Despite little assurances of safety as a result of the on-going conflict in Yemen, the Gift of the Givers (GOTG) is to continue aid operations in the civil war-stricken country. With the Port of Aden opening for the first time in six months, GOTG are set to use the opportunity to send 20 aid containers in the hopes of assisting over 13 million Yemeni’s unduly affected by the war.
Distributions will be conducted by staff of the organisation’s Yemen branch, with teams situated in each province. Beyond a shortage of supplies, operations have also been limited by a lack of electricity, a difficult terrain through which to operate, as well as constant fighting across the country. This has forced GOTG staff to vacate their offices in the capital, Sana’a as well as a warehouse in the city of Hudaidah.
“Just at the right time the announcement has come through that our shipping company can now move their ships into Aden, that the port is open and we can now send supplies,” said GOTG founder Dr. Imtiaz Sooliman.
The organisation will start with loading and transporting eight of the 20 containers, each expected to way between 20-23 tonnes each. They will be loaded with clothing, food, hygiene items, as well as much needed medical supplies.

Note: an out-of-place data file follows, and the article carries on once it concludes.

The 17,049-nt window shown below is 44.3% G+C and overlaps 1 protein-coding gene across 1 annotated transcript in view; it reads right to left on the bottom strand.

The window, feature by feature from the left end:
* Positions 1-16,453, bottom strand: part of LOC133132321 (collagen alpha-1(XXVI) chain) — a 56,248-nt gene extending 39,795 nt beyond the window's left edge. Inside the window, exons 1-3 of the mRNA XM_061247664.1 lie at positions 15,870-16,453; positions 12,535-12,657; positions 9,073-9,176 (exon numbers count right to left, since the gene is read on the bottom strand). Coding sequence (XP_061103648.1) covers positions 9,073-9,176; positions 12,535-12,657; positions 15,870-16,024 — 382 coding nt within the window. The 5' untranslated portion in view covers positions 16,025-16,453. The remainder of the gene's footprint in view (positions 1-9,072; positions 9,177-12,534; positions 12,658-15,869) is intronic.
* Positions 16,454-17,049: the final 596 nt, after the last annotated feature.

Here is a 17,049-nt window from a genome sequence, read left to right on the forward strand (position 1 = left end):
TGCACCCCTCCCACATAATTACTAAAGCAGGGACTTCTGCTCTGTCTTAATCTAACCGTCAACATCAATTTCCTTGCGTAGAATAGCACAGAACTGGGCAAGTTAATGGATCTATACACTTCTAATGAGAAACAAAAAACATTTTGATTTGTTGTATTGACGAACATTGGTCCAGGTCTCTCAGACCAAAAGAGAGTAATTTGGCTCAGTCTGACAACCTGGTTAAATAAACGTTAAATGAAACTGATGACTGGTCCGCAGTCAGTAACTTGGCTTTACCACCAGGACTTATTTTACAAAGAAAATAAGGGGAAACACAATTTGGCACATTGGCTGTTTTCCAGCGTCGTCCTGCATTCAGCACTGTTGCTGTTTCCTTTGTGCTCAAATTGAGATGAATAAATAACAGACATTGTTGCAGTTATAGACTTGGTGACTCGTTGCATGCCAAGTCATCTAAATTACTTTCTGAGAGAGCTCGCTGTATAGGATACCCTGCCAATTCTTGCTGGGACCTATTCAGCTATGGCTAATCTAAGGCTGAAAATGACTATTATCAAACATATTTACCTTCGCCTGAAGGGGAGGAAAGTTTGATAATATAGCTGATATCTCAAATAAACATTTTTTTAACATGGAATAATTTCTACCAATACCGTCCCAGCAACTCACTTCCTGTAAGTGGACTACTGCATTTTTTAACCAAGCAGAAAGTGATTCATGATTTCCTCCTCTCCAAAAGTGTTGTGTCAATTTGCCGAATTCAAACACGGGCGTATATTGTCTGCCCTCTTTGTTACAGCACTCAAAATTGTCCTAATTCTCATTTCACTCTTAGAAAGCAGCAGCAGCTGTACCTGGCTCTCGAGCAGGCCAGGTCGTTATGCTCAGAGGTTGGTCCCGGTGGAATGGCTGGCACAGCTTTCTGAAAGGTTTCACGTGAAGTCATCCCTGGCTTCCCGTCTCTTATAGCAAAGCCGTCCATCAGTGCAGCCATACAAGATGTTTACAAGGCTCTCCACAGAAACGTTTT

“The health systems are in a severe state in the country, so we have prepared a lot of medical supplies on one of the first containers to leave.
The food will be oil, sugar, rice, tin food and all items which they can distribute and eat immediately,” Sooliman explained.
Another vital requirement in Yemen is water, with local supplies having dwindled dramatically since the breakout of the war. Sooliman said GOTG had opted to convert one of its aid tracks into a water distribution truck, which would cater to those most in need.
Upon discussions with GOTG’s Yemen branch manager, Anas al-Hamati, who is currently in South Africa, the organisation has resolved to targeting the most difficult and challenging provinces first, in particular the region of Taiz.
“He (Anas) said Taiz is in big difficulty, we need to get aid their first. Up until yesterday it didn’t look possible, but today there is a glimmer of hope. It looks like we may be able to get into Taiz,” Sooliman noted.
While GOTG has something of a reputation for opening up medical facilities and sending teams over to war and poverty hit-regions, Sooliman said there was no formal request from Yemen in this regard. However, if there was a need he confirmed the organisation would provide additional medical personnel.
13 million Yemenis, equating to more than half the population are in need of urgent aid. Many remain on the brink of starvation due to food shortages, something that has been an issue prior to the conflict, but has been further compounded since its breakout. VOC (Mubeen Banderker)